The NIV 2011 English-Hebrew Reverse Interlinear provides the English and original language text together. It also provides valuable scholarly information about how various words, phrases, and idioms are translated across a larger corpus. This makes direct study of a specific word or phrase easy, with original language tools only a click away.
The The English-Greek Reverse Interlinear New Testament New International Version (2011) provides the English and original language text together. It also provides valuable scholarly information about how various words, phrases, and idioms are translated across a larger corpus. This makes direct study of a specific word or phrase easy, with original language tools only a click away.
The New International Version (2011) is a prerequisite resource for this reverse interlinear. The reverse interlinear tool operates as a functionality within the New International Version (2011) and appears in that resource but does not include it. Don’t have the New International Version (2011)? Order it today.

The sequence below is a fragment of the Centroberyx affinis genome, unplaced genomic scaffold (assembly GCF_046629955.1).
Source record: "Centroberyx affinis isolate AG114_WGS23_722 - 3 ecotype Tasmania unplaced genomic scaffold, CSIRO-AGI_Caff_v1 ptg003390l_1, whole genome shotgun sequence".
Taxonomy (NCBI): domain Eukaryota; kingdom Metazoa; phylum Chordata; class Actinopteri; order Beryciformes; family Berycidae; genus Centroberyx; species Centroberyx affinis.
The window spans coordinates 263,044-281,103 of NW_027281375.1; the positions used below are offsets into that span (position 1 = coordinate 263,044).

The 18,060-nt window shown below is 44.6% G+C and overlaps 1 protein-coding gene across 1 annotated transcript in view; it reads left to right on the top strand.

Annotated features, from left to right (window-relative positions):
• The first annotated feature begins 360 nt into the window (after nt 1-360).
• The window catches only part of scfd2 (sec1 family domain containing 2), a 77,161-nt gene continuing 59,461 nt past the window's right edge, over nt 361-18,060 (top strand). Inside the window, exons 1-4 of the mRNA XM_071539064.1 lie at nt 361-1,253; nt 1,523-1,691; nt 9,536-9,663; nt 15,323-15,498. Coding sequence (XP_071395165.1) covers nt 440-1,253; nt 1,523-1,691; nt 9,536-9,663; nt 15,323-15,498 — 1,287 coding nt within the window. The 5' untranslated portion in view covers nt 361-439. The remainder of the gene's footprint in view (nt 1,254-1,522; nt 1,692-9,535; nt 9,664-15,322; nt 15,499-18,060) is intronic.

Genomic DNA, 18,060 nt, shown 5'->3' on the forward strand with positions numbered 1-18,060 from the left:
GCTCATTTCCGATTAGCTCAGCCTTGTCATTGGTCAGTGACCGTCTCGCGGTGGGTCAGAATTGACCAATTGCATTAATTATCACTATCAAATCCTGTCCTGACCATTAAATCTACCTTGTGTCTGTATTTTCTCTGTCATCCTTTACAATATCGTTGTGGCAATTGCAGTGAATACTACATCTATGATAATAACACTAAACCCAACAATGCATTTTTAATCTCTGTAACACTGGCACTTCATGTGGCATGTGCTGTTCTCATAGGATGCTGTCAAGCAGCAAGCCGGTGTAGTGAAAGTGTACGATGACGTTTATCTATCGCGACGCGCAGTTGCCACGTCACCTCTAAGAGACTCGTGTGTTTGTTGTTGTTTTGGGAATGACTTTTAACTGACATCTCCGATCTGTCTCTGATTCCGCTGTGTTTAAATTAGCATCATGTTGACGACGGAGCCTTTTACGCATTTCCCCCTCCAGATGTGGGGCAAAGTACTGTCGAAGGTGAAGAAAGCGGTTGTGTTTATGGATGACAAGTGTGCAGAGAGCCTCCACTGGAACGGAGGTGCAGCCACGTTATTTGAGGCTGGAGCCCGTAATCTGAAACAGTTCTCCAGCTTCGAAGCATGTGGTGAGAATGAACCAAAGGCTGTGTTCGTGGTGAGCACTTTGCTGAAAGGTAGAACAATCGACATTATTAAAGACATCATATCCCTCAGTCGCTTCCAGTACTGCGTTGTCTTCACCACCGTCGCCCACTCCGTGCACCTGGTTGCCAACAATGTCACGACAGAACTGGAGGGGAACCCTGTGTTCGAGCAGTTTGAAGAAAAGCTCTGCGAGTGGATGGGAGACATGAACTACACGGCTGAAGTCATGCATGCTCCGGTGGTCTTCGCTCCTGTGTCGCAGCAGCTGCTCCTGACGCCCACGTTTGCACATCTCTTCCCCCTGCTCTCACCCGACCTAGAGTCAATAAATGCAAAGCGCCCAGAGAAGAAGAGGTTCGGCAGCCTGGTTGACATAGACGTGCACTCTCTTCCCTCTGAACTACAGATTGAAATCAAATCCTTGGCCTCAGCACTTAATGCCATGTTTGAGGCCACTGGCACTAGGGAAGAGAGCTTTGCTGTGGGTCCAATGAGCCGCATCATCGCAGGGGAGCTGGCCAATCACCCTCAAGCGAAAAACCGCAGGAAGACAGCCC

In the Logos edition, this volume is enhanced by amazing functionality. Important terms link to dictionaries, encyclopedias, and a wealth of other resources in your digital library. Perform powerful searches to find exactly what you’re looking for. Take the discussion with you using tablet and mobile apps. With Logos Bible Software, the most efficient and comprehensive research tools are in one place, so you get the most out of your study.
Michael S. Heiser is the academic editor for Logos Bible Software, Bible Study Magazine, and the Faithlife Study Bible. His varied academic background enables him to operate in the realm of critical scholarship and the wider Christian community. His experience in teaching at the undergraduate level and writing for the layperson both directly contribute to Logos’ goal of adapting scholarly tools for nonspecialists.
Randall Tan is a linguist for the Asia Bible Society. He and Dr. Andi Wu are editors of The Cascadia Syntax Graphs of the New Testament. Dr. Tan was a primary annotator and editor for the OpenText.org Syntactically Annotated Greek New Testament. He is also editor of The Lexham Greek-English Interlinear Septuagint.
Rick Brannan has been interested in the Bible (specifically the New Testament), the writings of the early church, Hellenistic Greek, and their intersection with technology for years. His personal blog (sporadic postings) is called ricoblog.